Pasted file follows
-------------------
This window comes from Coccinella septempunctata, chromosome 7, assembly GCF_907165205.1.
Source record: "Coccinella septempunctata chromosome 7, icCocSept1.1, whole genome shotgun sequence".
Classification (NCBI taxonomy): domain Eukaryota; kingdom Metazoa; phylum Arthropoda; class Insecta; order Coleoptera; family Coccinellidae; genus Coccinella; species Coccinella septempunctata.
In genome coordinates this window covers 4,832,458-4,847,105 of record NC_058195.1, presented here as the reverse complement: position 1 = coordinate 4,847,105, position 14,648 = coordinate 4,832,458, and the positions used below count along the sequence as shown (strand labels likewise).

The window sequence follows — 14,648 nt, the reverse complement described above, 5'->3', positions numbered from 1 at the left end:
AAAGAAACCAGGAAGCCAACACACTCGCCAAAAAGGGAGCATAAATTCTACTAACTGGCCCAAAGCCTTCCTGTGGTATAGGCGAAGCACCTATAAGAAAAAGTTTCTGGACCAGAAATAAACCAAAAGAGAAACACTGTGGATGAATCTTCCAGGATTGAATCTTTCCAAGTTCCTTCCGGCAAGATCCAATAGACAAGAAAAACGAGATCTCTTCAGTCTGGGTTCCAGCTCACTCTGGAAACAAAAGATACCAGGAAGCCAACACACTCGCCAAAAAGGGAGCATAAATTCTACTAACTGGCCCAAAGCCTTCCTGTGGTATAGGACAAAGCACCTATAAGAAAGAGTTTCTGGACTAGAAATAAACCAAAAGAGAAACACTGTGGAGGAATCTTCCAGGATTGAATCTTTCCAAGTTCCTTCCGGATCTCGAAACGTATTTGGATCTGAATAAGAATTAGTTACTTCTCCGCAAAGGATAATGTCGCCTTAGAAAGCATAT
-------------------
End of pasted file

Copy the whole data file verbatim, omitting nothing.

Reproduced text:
This window comes from Coccinella septempunctata, chromosome 7, assembly GCF_907165205.1.
Source record: "Coccinella septempunctata chromosome 7, icCocSept1.1, whole genome shotgun sequence".
Classification (NCBI taxonomy): domain Eukaryota; kingdom Metazoa; phylum Arthropoda; class Insecta; order Coleoptera; family Coccinellidae; genus Coccinella; species Coccinella septempunctata.
In genome coordinates this window covers 4,832,458-4,847,105 of record NC_058195.1, presented here as the reverse complement: position 1 = coordinate 4,847,105, position 14,648 = coordinate 4,832,458, and the positions used below count along the sequence as shown (strand labels likewise).

The window sequence follows — 14,648 nt, the reverse complement described above, 5'->3', positions numbered from 1 at the left end:
AAAGAAACCAGGAAGCCAACACACTCGCCAAAAAGGGAGCATAAATTCTACTAACTGGCCCAAAGCCTTCCTGTGGTATAGGCGAAGCACCTATAAGAAAAAGTTTCTGGACCAGAAATAAACCAAAAGAGAAACACTGTGGATGAATCTTCCAGGATTGAATCTTTCCAAGTTCCTTCCGGCAAGATCCAATAGACAAGAAAAACGAGATCTCTTCAGTCTGGGTTCCAGCTCACTCTGGAAACAAAAGATACCAGGAAGCCAACACACTCGCCAAAAAGGGAGCATAAATTCTACTAACTGGCCCAAAGCCTTCCTGTGGTATAGGACAAAGCACCTATAAGAAAGAGTTTCTGGACTAGAAATAAACCAAAAGAGAAACACTGTGGAGGAATCTTCCAGGATTGAATCTTTCCAAGTTCCTTCCGGATCTCGAAACGTATTTGGATCTGAATAAGAATTAGTTACTTCTCCGCAAAGGATAATGTCGCCTTAGAAAGCATAT